Searching over 5,500,000 cases.

Buy This Entire Record For $7.95

Download the entire decision to receive the complete text, official citation,
docket number, dissents and concurrences, and footnotes for this case.

Learn more about what you receive with purchase of this case.

Carpenter v. United States

United States District Court, D. Maine

July 3, 2019




         This case arises from allegedly negligent medical treatment that Dr. Thomas Franchini, a former Veterans Administration podiatrist at the Togus Veterans Administration Medical Center (“VAMC”) in Augusta, Maine, provided to the Plaintiff, Douglas Carpenter. The Government moves to dismiss Carpenter's claim, which is brought under the Federal Tort Claims Act (“FTCA”), 28 U.S.C.A. § 2671 et seq. (West 2019), [1] for lack of subject-matter jurisdiction under Federal Rule of Civil Procedure 12(b)(1) (ECF No. 19). The Government argues that Carpenter's claim is barred because he failed to comply with Maine's statute of repose for professional negligence actions, 24 M.R.S.A. § 2902 (Westlaw through Ch. 112, and 114 to 169 of 2019 1st Reg. Sess. of 129th Leg.). ECF No. 19 at 7-9. Carpenter, who is proceeding pro se, responds by asserting that § 2902 does not bar his claim because VAMC fraudulently concealed Franchini's malpractice. ECF No. 24.

         In an order dated February 28, 2019 (ECF No. 27), I deferred ruling on the Government's motion to dismiss and authorized Carpenter to amend his complaint and to perform limited discovery on the issue of fraudulent concealment. The order established deadlines for Carpenter to file an amended complaint and to serve the Government with interrogatories and requests for production. ECF No. 27 at 4. On April 26, 2019, the Government filed a status report (ECF No. 28) informing the Court that those deadlines had passed, and that Carpenter had not filed an amended complaint or served the Government with interrogatories or requests for production. ECF No. 28 ¶¶ 3-4. Therefore, I now address the merits of the Government's motion to dismiss for lack of subject-matter jurisdiction.


         The complaint alleges that Franchini committed medical malpractice against Carpenter when he performed surgery on Carpenter's foot at the VAMC. The complaint contains no other details about Franchini's medical treatment of Carpenter. Records from the administrative proceeding, however, show that Franchini performed two surgeries on Carpenter's foot, one on July 22, 2005, and one on February 3, 2006. The first surgery was an “L Chevron bunionectomy with screw fixation, ” and the second was a “percutaneous left plantar fascia release.” ECF No. 18-2 at 1. On an administrative form titled “Claim for Damage, Injury, or Death, ” Carpenter describes his injury and claim as follows:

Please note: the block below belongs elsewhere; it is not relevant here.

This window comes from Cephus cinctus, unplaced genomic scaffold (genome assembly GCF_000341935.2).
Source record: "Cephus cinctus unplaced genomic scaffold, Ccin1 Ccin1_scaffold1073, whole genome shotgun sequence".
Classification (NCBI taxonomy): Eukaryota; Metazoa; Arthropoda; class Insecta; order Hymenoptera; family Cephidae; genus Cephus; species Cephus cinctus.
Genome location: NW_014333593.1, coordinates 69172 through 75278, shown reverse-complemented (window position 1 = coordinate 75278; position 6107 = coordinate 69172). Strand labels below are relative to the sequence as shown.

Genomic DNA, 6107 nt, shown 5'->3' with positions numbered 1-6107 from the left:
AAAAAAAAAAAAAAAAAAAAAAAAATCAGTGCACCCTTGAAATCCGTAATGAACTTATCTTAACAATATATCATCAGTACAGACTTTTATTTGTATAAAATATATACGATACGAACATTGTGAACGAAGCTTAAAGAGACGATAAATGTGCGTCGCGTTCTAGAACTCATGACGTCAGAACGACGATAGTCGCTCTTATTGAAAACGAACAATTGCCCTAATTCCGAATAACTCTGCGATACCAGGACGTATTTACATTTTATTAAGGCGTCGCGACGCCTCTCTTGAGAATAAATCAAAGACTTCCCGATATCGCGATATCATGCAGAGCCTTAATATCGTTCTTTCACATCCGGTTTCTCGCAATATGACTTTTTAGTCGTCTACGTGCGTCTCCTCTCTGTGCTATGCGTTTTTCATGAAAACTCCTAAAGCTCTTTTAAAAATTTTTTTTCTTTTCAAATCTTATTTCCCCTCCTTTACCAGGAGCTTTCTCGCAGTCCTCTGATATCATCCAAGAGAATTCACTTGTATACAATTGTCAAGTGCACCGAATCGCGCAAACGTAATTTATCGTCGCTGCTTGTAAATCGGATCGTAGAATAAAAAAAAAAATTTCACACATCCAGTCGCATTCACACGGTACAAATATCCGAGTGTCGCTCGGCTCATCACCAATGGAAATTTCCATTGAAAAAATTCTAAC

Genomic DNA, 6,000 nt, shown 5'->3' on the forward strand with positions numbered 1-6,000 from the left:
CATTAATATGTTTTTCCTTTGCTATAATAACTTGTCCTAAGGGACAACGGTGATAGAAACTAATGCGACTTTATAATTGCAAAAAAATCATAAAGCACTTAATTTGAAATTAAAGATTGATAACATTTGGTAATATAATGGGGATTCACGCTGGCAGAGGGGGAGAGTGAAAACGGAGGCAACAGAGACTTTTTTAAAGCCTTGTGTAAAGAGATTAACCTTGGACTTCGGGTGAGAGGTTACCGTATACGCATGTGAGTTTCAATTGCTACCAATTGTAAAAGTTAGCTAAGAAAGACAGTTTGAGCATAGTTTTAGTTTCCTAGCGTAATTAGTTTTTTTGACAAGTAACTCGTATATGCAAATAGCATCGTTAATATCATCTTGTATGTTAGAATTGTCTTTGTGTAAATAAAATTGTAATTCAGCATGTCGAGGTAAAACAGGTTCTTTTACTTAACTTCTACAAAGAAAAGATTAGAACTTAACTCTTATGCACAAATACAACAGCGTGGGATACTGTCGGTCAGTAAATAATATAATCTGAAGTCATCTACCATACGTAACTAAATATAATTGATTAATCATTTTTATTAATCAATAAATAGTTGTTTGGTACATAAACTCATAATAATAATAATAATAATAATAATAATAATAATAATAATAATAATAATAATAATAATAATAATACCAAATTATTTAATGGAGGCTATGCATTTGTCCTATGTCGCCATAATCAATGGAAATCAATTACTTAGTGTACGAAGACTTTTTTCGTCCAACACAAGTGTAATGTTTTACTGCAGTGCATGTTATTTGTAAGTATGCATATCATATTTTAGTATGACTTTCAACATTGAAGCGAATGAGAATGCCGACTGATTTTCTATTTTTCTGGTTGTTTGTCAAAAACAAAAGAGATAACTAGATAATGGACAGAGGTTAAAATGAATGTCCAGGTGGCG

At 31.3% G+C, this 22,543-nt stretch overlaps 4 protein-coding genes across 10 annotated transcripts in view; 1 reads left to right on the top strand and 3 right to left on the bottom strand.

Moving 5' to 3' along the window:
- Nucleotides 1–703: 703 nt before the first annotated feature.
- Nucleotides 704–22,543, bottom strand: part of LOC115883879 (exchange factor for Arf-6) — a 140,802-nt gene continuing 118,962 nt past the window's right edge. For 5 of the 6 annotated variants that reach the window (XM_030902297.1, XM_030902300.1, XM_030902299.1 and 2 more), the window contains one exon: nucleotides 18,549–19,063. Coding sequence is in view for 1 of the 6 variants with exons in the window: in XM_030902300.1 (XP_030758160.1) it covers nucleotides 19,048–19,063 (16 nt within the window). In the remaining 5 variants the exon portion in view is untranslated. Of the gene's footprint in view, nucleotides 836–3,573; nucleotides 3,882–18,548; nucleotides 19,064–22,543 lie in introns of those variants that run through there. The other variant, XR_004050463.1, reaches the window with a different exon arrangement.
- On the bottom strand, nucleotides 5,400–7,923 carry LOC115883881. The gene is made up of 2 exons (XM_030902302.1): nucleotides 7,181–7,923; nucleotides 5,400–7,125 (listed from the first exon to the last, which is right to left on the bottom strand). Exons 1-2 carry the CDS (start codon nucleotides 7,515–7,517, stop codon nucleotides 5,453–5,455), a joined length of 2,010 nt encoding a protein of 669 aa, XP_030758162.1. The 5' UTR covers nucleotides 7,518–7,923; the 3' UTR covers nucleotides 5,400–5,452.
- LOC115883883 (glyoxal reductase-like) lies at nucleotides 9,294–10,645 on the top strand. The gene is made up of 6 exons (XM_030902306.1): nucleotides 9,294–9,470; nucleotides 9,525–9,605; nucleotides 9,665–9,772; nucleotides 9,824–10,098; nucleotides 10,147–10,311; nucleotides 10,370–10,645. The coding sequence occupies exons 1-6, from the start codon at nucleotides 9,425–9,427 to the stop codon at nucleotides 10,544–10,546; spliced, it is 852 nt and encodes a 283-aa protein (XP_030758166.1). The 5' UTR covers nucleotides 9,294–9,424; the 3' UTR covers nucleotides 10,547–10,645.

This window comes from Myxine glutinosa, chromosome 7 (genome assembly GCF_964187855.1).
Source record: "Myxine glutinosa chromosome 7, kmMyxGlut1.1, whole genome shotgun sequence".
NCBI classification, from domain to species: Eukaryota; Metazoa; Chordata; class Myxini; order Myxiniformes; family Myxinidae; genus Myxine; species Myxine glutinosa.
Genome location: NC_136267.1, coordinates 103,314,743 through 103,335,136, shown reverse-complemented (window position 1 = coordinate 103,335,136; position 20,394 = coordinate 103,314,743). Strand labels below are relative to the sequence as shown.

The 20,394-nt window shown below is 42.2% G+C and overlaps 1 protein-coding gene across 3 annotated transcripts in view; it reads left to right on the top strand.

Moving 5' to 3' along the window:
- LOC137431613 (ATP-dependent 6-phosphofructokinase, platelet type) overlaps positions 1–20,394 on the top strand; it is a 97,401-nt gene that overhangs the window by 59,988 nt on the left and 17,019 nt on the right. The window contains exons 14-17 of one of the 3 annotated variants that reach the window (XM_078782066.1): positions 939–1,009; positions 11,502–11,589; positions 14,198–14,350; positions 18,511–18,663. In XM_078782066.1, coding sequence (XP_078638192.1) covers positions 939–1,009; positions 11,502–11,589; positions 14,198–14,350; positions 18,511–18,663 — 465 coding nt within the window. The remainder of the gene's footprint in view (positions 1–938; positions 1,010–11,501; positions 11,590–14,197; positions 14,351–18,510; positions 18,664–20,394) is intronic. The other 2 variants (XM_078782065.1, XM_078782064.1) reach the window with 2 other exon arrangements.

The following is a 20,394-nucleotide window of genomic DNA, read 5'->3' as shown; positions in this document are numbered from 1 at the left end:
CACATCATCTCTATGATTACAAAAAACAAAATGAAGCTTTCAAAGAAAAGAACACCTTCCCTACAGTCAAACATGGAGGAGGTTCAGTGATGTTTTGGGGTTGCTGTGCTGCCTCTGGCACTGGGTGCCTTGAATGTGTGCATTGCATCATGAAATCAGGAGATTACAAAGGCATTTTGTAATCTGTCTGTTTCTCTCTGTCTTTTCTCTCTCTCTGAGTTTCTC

As a result of Dr. Franchini's failure to perform the correct surgery, my left foot pain persisted. Although he eventually performed the left plantar facial release surgery, he negligently did so and entrapped an/or injured the nerve. Despite ongoing treatment, I now suffer from ongoing chronic pain. This has limited my physical activities. It has caused me great discomfort and distress.

ECF No. 18-1 at 1.


         “When a district court considers a Rule 12(b)(1) motion, it must credit the plaintiff's well-pled factual allegations and draw all reasonable inferences in the plaintiff's favor.” Merlonghi v. United States, 620 F.3d 50, 54 (1st Cir. 2010).[2] “[A] federal court generally may not rule on the merits of a case without first determining that it has jurisdiction over the category of claim in suit (subject-matter jurisdiction)[.]” Sinochem Int'l Co. v. Malay. Int'l Shipping Corp., 549 U.S. 422, 430-31 (2007). The plaintiff, as “the party invoking the jurisdiction of a federal court[, ] carries the burden of proving its existence.” Skwira v. United States, 344 F.3d 64, 71 (1st Cir. 2003) (quoting Murphy v. United States, 45 F.3d 520, 522 (1st Cir. 1995)). Documents that are filed by pro se litigants are, however, “to be liberally construed.” Erickson v. Pardus, 551 U.S. 89, 94 (2007) (per curiam); see also Foley v. Wells Fargo Bank, N.A., 772 F.3d 63, 75 (1st Cir. 2014).

         Under the FTCA, the United States is liable “for injury or loss of property, or personal injury or death caused by the negligent or wrongful act or omission of any employee of the Government while acting within the scope of his office or employment, ” but only “under circumstances where the United States, if a private person, would be liable to the claimant in accordance with the law of the place where the act or omission occurred.” 28 U.S.C.A. § 1346(b)(1). To survive a motion to dismiss, “an FTCA claim must successfully surmount the jurisdictional hurdle erected by 28 U.S.C. § 1346(b).” McCloskey v. Mueller, 446 F.3d 262, 266 (1st Cir. 2006). Here, the jurisdictional hurdle is Maine's three-year statute of repose for professional negligence claims, 24 M.R.S.A. § 2902.